For this list we’re talking musicians who created their own universes, whether by inventing wild back-stories, weaving esoteric philosophies, donning curious masks or adopting outlandish stage personas. It’s a fascinating area, full of some wonderful music and wondrous personalities. Music, at least on stage, treads much the same territory as theatre – a measure of performance is always expected. These nine examples, however, blur the lines between the real and the imagined in memorable fashion.
Sun Ra (and his Solar Arkestra)
Avant-garde jazz pianist, composer, and bandleader Herman Poole Blount, aka Sun Ra, gave us some of the most thrilling, inventive music ever committed to tape. Extravagantly dressed and resolutely mysterious, Sun Ra’s philosophy, or ‘equation’ was an eclectic mix of ancient and modern mysticism, Egyptian lore, numerology and much more besides. Unlike many on this list, Sun Ra’s invented world was a serious statement, not a stage show. What exactly his equation equates to is still open for debate.
The Mothership, P-Funk, Parliament, Funkadelic, cosmic slops, and bass-players in oversized nappies. George Clinton’s sprawling funk solar system offers a wealth of treasures to explore. There’s an unhinged madness in the band’s (or bands) tongue-in-cheek self-mythologizing, theatrical music, and equally theatrical stage shows, but it’s a joyous madness. Free your ass and your mind will follow.
Ziggy Stardust (David Bowie)
Bowie’s stage persona from 1972 – 1973, Ziggy Stardust was an androgynous alien rock star on a mercy mission to warn Earth of impending disaster. The story ends with Ziggy dying, a victim of his own excess, after gathering a huge number of cult-like followers. Bowie never again so explicitly inhabited a persona. The music is, of course, fantastic, but equally worth checking out is one of the musicians who inspired Bowie’s creation – The Legendary Stardust Cowboy.
Arguably the second most famous entry on this list, former Blur frontman Damon Albarn created the highly successful ‘virtual’ band Gorillaz in 1998, in collaboration with artist Jamie Hewlett. The group members were animated cartoon creations (on stage, the band performed behind a screen). The Gorillaz universe expanded over time, with themes, characters, and back-story emerging through a mixture of videos, cartoons, and interviews. So much so, in fact, that much has been written about the band’s mythology, with hardcore fans poring over every inch of material for clues.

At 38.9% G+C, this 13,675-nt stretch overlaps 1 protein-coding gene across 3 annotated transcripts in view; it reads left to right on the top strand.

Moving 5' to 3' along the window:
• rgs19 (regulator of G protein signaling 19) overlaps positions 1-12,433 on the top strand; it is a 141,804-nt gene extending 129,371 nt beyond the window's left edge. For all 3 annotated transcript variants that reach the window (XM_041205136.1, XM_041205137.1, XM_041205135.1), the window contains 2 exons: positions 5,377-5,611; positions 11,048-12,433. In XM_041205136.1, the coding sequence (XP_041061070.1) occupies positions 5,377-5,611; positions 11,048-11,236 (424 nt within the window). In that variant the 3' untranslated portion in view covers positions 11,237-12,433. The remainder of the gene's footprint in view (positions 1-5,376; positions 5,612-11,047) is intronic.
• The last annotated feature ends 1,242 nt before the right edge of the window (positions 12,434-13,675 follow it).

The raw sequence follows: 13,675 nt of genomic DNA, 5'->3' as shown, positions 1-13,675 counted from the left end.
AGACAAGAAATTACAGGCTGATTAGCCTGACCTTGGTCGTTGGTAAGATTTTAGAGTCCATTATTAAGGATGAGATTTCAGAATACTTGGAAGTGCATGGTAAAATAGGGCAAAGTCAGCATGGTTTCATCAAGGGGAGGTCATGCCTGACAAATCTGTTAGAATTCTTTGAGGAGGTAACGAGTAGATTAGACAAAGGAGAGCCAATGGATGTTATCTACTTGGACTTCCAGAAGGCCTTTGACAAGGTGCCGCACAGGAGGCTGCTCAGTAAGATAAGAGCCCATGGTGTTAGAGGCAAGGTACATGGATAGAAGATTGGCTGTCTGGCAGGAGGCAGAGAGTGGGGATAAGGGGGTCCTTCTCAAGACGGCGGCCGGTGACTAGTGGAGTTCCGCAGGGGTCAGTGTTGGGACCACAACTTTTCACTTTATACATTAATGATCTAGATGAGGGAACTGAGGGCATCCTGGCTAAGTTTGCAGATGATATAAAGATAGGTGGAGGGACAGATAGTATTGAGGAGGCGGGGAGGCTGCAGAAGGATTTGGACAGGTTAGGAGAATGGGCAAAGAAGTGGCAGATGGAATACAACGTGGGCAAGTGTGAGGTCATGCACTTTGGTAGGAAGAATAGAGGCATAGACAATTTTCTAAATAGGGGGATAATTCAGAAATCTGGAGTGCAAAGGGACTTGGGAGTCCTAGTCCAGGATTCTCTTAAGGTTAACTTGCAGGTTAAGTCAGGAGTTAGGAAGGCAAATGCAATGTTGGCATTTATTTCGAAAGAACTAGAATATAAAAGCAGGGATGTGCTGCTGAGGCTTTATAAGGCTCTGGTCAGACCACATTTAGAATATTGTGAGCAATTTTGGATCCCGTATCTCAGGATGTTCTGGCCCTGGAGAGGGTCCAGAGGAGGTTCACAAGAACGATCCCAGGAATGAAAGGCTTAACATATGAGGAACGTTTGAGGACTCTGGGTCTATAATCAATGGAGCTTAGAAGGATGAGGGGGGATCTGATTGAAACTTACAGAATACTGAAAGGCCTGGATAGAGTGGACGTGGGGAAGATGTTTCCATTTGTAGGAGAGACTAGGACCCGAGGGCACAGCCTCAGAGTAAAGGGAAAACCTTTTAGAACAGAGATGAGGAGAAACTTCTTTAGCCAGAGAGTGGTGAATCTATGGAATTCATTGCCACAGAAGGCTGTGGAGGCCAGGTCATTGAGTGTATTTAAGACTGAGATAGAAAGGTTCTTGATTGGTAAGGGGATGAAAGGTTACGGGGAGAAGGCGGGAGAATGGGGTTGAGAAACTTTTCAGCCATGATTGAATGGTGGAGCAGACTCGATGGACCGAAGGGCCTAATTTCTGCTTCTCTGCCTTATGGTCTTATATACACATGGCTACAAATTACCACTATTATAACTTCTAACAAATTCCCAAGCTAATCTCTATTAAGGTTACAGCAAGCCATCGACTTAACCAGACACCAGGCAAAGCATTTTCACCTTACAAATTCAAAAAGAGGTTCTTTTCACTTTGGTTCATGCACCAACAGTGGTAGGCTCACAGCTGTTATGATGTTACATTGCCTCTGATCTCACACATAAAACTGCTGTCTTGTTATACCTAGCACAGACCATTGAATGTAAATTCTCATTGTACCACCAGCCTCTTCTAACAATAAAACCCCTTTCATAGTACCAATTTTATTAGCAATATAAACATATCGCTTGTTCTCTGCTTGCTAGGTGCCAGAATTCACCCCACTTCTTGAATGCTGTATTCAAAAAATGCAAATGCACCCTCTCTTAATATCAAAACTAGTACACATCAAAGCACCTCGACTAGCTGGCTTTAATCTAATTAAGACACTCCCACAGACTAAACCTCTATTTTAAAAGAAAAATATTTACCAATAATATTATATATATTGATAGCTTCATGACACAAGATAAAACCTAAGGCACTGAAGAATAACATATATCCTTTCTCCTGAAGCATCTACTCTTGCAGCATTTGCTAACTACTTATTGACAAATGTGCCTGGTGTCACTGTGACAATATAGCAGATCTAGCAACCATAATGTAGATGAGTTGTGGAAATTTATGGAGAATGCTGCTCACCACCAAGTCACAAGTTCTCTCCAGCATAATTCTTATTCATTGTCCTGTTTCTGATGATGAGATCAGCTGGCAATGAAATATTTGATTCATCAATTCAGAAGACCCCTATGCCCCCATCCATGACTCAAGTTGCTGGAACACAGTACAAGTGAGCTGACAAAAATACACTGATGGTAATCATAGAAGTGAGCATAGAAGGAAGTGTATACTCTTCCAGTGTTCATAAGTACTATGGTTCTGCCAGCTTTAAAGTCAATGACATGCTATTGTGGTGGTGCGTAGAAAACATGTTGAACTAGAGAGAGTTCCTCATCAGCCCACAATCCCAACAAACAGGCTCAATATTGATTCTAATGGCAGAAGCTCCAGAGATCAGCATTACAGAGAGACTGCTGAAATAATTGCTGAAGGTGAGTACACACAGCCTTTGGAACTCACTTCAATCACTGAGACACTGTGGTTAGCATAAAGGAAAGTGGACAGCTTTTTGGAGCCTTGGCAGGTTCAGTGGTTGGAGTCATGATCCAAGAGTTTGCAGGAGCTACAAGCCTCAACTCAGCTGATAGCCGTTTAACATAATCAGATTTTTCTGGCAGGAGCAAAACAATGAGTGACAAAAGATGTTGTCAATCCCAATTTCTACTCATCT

David Devant & His Spirit Wife
Many might remember this quirky English band’s early-nineties hit, “I Think About You.” In fact, the group has been going ever since, though never really hitting the heights that they probably deserve. The band’s name derives from a 19th-century stage magician, the spirit of whom front-man Mikey Georgeson professes to channel. “It’s quite simple really,” says Georgeson, “as a magician Devant didn’t really fulfill himself, so he said ‘I shall walk down the corridors of contemporary music’, and he chose us. I am his vessel.” Indeed.
The Blues Brothers
When performing, The Blues Brothers, aka Jake and Elwood, aka comedians Dan Aykroyd and John Belushi, always remain in character. The genesis of the band dates back to 1978 when Aykroyd and Belushi created their personas as part of a sketch for Saturday Night Live. The Blues Brothers film, which followed in 1980, further fleshed out the sibling’s story. It’s a movie well worth watching. Aretha Franklin’s star turn alone would justify your time.
Metal music, costumes, and anonymity have a long history together, arguably starting with 70s rockers, KISS. Supreme Unbeing mark another notable entry in this aspect of hard rock history. The mysterious five-piece are known only by cryptic aliases: D.Sciple, D. Vine, Al Mytee, and Unknown. In their own words, the band is led by “vocalist/prophet Zac Red, who acts as the physical form of our collective consciousness, the ambient quantum entanglement of our most personal thoughts.” The group has recently made the leap from animated characters to flesh and blood, so now seems like the perfect time to check them out!
The longest-running and, arguably, most ‘outsider’ band on this list, American oddballs The Residents have been created gloriously unhinged, and yet cohesive, music since the 1970s. The anonymous group, who perform in a variety of outlandish costumes, is part of the suitably-named Cryptic Corporation. Those wishing to explore The Resident’s unique universe will encounter much strangeness, a little ugliness and a whole lot of heart.
Harmless myth or deliberate deception? When Seasick Steve won the coveted MOJO Award for Best Breakthrough Act, in 2007, the musical world took him as he presented himself – an itinerant blues musician, born in the same years as Bob Dylan, with a bag full of hard-luck stories including time spent roughing it on the streets of Paris. As it turned out, they were wrong. Steven Gene Wold (actually born ten years later than Dylan, in 1951) had, in fact, a long history of working in the music business, playing, producing, and writing with various bands from the 1970s onwards. Whether this was a harmless prank or a cynical ploy is very much in the eye of the beholder.
Photo; Parliament-Funkadelic (Getty Images)
Odd that you didn’t mention one of the best bands in history, Alice Cooper circa 1969-1975. One of the most popular stage personas ever, and a hell of a live band!
“The Man Who Fell to Earth”, the film Bowie starred in, is basically Ziggy Stardust.
Well not quite, because his character is an alien, but not a musician or singer.
He’s an alien, that is where the similarities end.